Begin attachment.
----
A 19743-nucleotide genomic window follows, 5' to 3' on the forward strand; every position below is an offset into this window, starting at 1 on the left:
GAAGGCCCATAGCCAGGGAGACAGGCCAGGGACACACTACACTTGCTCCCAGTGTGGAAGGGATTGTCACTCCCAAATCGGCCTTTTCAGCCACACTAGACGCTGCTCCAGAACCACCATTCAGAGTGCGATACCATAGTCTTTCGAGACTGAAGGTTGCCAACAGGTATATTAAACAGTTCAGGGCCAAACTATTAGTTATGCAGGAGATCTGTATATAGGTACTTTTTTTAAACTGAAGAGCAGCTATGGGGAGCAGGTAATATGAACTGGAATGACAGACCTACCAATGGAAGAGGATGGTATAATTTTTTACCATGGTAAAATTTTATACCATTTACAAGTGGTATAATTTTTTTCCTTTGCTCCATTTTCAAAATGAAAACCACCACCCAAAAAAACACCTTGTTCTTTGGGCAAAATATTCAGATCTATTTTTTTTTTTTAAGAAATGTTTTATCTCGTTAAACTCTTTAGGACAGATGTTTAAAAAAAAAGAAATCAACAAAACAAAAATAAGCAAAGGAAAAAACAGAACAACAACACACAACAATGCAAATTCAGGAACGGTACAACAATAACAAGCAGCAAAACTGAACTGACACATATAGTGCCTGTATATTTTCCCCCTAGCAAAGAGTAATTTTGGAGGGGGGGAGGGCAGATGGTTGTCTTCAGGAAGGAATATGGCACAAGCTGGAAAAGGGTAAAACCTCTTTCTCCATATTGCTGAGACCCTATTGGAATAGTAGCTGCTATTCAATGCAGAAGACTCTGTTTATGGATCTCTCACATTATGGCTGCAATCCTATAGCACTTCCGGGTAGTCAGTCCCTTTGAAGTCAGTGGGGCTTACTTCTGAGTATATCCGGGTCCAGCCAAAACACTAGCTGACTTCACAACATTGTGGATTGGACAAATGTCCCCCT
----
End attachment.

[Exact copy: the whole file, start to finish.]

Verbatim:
A 19743-nucleotide genomic window follows, 5' to 3' on the forward strand; every position below is an offset into this window, starting at 1 on the left:
GAAGGCCCATAGCCAGGGAGACAGGCCAGGGACACACTACACTTGCTCCCAGTGTGGAAGGGATTGTCACTCCCAAATCGGCCTTTTCAGCCACACTAGACGCTGCTCCAGAACCACCATTCAGAGTGCGATACCATAGTCTTTCGAGACTGAAGGTTGCCAACAGGTATATTAAACAGTTCAGGGCCAAACTATTAGTTATGCAGGAGATCTGTATATAGGTACTTTTTTTAAACTGAAGAGCAGCTATGGGGAGCAGGTAATATGAACTGGAATGACAGACCTACCAATGGAAGAGGATGGTATAATTTTTTACCATGGTAAAATTTTATACCATTTACAAGTGGTATAATTTTTTTCCTTTGCTCCATTTTCAAAATGAAAACCACCACCCAAAAAAACACCTTGTTCTTTGGGCAAAATATTCAGATCTATTTTTTTTTTTTAAGAAATGTTTTATCTCGTTAAACTCTTTAGGACAGATGTTTAAAAAAAAAGAAATCAACAAAACAAAAATAAGCAAAGGAAAAAACAGAACAACAACACACAACAATGCAAATTCAGGAACGGTACAACAATAACAAGCAGCAAAACTGAACTGACACATATAGTGCCTGTATATTTTCCCCCTAGCAAAGAGTAATTTTGGAGGGGGGGAGGGCAGATGGTTGTCTTCAGGAAGGAATATGGCACAAGCTGGAAAAGGGTAAAACCTCTTTCTCCATATTGCTGAGACCCTATTGGAATAGTAGCTGCTATTCAATGCAGAAGACTCTGTTTATGGATCTCTCACATTATGGCTGCAATCCTATAGCACTTCCGGGTAGTCAGTCCCTTTGAAGTCAGTGGGGCTTACTTCTGAGTATATCCGGGTCCAGCCAAAACACTAGCTGACTTCACAACATTGTGGATTGGACAAATGTCCCCCT